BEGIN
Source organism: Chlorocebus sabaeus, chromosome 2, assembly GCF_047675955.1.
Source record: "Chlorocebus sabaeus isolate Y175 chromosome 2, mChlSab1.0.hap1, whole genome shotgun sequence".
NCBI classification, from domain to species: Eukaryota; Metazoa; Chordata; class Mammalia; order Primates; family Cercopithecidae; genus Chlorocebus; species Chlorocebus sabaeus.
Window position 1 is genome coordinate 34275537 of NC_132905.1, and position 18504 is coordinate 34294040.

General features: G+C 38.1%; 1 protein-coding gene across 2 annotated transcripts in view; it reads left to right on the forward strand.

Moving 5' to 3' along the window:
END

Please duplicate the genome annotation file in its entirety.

Source organism: Chlorocebus sabaeus, chromosome 2, assembly GCF_047675955.1.
Source record: "Chlorocebus sabaeus isolate Y175 chromosome 2, mChlSab1.0.hap1, whole genome shotgun sequence".
NCBI classification, from domain to species: Eukaryota; Metazoa; Chordata; class Mammalia; order Primates; family Cercopithecidae; genus Chlorocebus; species Chlorocebus sabaeus.
Window position 1 is genome coordinate 34275537 of NC_132905.1, and position 18504 is coordinate 34294040.

General features: G+C 38.1%; 1 protein-coding gene across 2 annotated transcripts in view; it reads left to right on the forward strand.

Moving 5' to 3' along the window: